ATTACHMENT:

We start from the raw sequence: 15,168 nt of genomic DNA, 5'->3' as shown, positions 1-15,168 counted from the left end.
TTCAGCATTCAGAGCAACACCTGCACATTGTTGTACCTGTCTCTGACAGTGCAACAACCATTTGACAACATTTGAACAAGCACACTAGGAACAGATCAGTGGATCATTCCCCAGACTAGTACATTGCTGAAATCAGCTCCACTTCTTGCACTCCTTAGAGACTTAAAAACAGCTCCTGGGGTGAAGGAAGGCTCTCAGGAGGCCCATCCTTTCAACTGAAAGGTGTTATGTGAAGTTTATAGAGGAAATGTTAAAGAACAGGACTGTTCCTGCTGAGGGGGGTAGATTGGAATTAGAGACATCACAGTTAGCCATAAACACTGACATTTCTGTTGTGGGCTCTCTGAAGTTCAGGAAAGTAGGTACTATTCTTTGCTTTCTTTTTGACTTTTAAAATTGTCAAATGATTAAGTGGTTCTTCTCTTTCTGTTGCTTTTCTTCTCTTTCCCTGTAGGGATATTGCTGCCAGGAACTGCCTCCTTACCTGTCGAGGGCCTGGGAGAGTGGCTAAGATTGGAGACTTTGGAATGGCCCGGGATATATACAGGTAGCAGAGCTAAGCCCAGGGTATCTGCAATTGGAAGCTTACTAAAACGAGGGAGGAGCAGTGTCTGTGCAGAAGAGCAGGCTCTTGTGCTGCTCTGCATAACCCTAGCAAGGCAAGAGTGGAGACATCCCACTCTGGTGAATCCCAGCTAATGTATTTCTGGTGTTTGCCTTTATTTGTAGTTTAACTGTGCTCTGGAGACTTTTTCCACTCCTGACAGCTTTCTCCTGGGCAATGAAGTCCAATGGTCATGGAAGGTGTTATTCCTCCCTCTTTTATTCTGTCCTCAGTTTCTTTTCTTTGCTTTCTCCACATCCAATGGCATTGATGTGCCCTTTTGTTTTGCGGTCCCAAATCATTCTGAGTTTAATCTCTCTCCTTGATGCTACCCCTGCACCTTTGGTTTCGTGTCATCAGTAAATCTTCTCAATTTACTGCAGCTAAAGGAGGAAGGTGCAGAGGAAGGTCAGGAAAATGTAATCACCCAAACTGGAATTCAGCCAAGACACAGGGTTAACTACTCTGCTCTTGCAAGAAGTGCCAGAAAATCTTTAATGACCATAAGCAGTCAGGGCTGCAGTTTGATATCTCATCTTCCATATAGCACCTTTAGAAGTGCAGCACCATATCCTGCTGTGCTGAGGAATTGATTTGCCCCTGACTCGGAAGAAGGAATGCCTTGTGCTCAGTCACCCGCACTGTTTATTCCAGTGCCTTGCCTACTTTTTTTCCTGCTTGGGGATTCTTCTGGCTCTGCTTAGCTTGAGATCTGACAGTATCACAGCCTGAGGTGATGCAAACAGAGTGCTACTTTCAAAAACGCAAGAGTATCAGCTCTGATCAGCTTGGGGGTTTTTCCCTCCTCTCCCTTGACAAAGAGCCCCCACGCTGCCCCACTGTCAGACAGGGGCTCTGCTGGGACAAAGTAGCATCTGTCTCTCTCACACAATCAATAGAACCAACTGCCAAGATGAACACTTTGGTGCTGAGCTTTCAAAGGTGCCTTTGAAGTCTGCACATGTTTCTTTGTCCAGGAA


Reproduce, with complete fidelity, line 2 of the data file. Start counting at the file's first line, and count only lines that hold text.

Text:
TTCAGCATTCAGAGCAACACCTGCACATTGTTGTACCTGTCTCTGACAGTGCAACAACCATTTGACAACATTTGAACAAGCACACTAGGAACAGATCAGTGGATCATTCCCCAGACTAGTACATTGCTGAAATCAGCTCCACTTCTTGCACTCCTTAGAGACTTAAAAACAGCTCCTGGGGTGAAGGAAGGCTCTCAGGAGGCCCATCCTTTCAACTGAAAGGTGTTATGTGAAGTTTATAGAGGAAATGTTAAAGAACAGGACTGTTCCTGCTGAGGGGGGTAGATTGGAATTAGAGACATCACAGTTAGCCATAAACACTGACATTTCTGTTGTGGGCTCTCTGAAGTTCAGGAAAGTAGGTACTATTCTTTGCTTTCTTTTTGACTTTTAAAATTGTCAAATGATTAAGTGGTTCTTCTCTTTCTGTTGCTTTTCTTCTCTTTCCCTGTAGGGATATTGCTGCCAGGAACTGCCTCCTTACCTGTCGAGGGCCTGGGAGAGTGGCTAAGATTGGAGACTTTGGAATGGCCCGGGATATATACAGGTAGCAGAGCTAAGCCCAGGGTATCTGCAATTGGAAGCTTACTAAAACGAGGGAGGAGCAGTGTCTGTGCAGAAGAGCAGGCTCTTGTGCTGCTCTGCATAACCCTAGCAAGGCAAGAGTGGAGACATCCCACTCTGGTGAATCCCAGCTAATGTATTTCTGGTGTTTGCCTTTATTTGTAGTTTAACTGTGCTCTGGAGACTTTTTCCACTCCTGACAGCTTTCTCCTGGGCAATGAAGTCCAATGGTCATGGAAGGTGTTATTCCTCCCTCTTTTATTCTGTCCTCAGTTTCTTTTCTTTGCTTTCTCCACATCCAATGGCATTGATGTGCCCTTTTGTTTTGCGGTCCCAAATCATTCTGAGTTTAATCTCTCTCCTTGATGCTACCCCTGCACCTTTGGTTTCGTGTCATCAGTAAATCTTCTCAATTTACTGCAGCTAAAGGAGGAAGGTGCAGAGGAAGGTCAGGAAAATGTAATCACCCAAACTGGAATTCAGCCAAGACACAGGGTTAACTACTCTGCTCTTGCAAGAAGTGCCAGAAAATCTTTAATGACCATAAGCAGTCAGGGCTGCAGTTTGATATCTCATCTTCCATATAGCACCTTTAGAAGTGCAGCACCATATCCTGCTGTGCTGAGGAATTGATTTGCCCCTGACTCGGAAGAAGGAATGCCTTGTGCTCAGTCACCCGCACTGTTTATTCCAGTGCCTTGCCTACTTTTTTTCCTGCTTGGGGATTCTTCTGGCTCTGCTTAGCTTGAGATCTGACAGTATCACAGCCTGAGGTGATGCAAACAGAGTGCTACTTTCAAAAACGCAAGAGTATCAGCTCTGATCAGCTTGGGGGTTTTTCCCTCCTCTCCCTTGACAAAGAGCCCCCACGCTGCCCCACTGTCAGACAGGGGCTCTGCTGGGACAAAGTAGCATCTGTCTCTCTCACACAATCAATAGAACCAACTGCCAAGATGAACACTTTGGTGCTGAGCTTTCAAAGGTGCCTTTGAAGTCTGCACATGTTTCTTTGTCCAGGAA